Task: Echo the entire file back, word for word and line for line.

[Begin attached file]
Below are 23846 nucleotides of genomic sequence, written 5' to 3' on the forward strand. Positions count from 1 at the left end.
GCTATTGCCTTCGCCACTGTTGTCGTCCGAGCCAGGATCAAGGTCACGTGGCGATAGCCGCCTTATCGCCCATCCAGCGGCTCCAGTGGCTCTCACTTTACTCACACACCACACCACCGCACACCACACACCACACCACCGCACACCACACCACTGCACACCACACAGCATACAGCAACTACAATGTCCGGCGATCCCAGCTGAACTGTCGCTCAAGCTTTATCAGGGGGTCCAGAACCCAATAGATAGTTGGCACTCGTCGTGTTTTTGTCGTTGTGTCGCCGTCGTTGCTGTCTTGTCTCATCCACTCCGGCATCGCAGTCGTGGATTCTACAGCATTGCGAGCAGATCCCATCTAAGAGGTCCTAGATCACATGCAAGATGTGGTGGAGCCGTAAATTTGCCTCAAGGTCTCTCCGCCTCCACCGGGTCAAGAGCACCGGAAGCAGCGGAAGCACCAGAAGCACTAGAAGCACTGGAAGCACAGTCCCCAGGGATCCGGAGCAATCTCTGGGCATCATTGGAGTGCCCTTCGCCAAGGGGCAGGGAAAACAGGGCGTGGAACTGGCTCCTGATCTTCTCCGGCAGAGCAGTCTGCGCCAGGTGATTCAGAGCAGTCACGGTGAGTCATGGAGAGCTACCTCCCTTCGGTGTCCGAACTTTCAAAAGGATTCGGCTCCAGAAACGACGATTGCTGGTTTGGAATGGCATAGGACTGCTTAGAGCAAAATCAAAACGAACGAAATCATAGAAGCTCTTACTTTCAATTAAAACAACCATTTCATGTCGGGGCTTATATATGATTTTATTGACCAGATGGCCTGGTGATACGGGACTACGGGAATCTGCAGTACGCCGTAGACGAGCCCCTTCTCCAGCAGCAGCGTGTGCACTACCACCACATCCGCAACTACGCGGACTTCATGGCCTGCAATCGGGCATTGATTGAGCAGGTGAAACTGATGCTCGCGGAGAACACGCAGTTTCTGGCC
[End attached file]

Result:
Below are 23846 nucleotides of genomic sequence, written 5' to 3' on the forward strand. Positions count from 1 at the left end.
GCTATTGCCTTCGCCACTGTTGTCGTCCGAGCCAGGATCAAGGTCACGTGGCGATAGCCGCCTTATCGCCCATCCAGCGGCTCCAGTGGCTCTCACTTTACTCACACACCACACCACCGCACACCACACACCACACCACCGCACACCACACCACTGCACACCACACAGCATACAGCAACTACAATGTCCGGCGATCCCAGCTGAACTGTCGCTCAAGCTTTATCAGGGGGTCCAGAACCCAATAGATAGTTGGCACTCGTCGTGTTTTTGTCGTTGTGTCGCCGTCGTTGCTGTCTTGTCTCATCCACTCCGGCATCGCAGTCGTGGATTCTACAGCATTGCGAGCAGATCCCATCTAAGAGGTCCTAGATCACATGCAAGATGTGGTGGAGCCGTAAATTTGCCTCAAGGTCTCTCCGCCTCCACCGGGTCAAGAGCACCGGAAGCAGCGGAAGCACCAGAAGCACTAGAAGCACTGGAAGCACAGTCCCCAGGGATCCGGAGCAATCTCTGGGCATCATTGGAGTGCCCTTCGCCAAGGGGCAGGGAAAACAGGGCGTGGAACTGGCTCCTGATCTTCTCCGGCAGAGCAGTCTGCGCCAGGTGATTCAGAGCAGTCACGGTGAGTCATGGAGAGCTACCTCCCTTCGGTGTCCGAACTTTCAAAAGGATTCGGCTCCAGAAACGACGATTGCTGGTTTGGAATGGCATAGGACTGCTTAGAGCAAAATCAAAACGAACGAAATCATAGAAGCTCTTACTTTCAATTAAAACAACCATTTCATGTCGGGGCTTATATATGATTTTATTGACCAGATGGCCTGGTGATACGGGACTACGGGAATCTGCAGTACGCCGTAGACGAGCCCCTTCTCCAGCAGCAGCGTGTGCACTACCACCACATCCGCAACTACGCGGACTTCATGGCCTGCAATCGGGCATTGATTGAGCAGGTGAAACTGATGCTCGCGGAGAACACGCAGTTTCTGGCC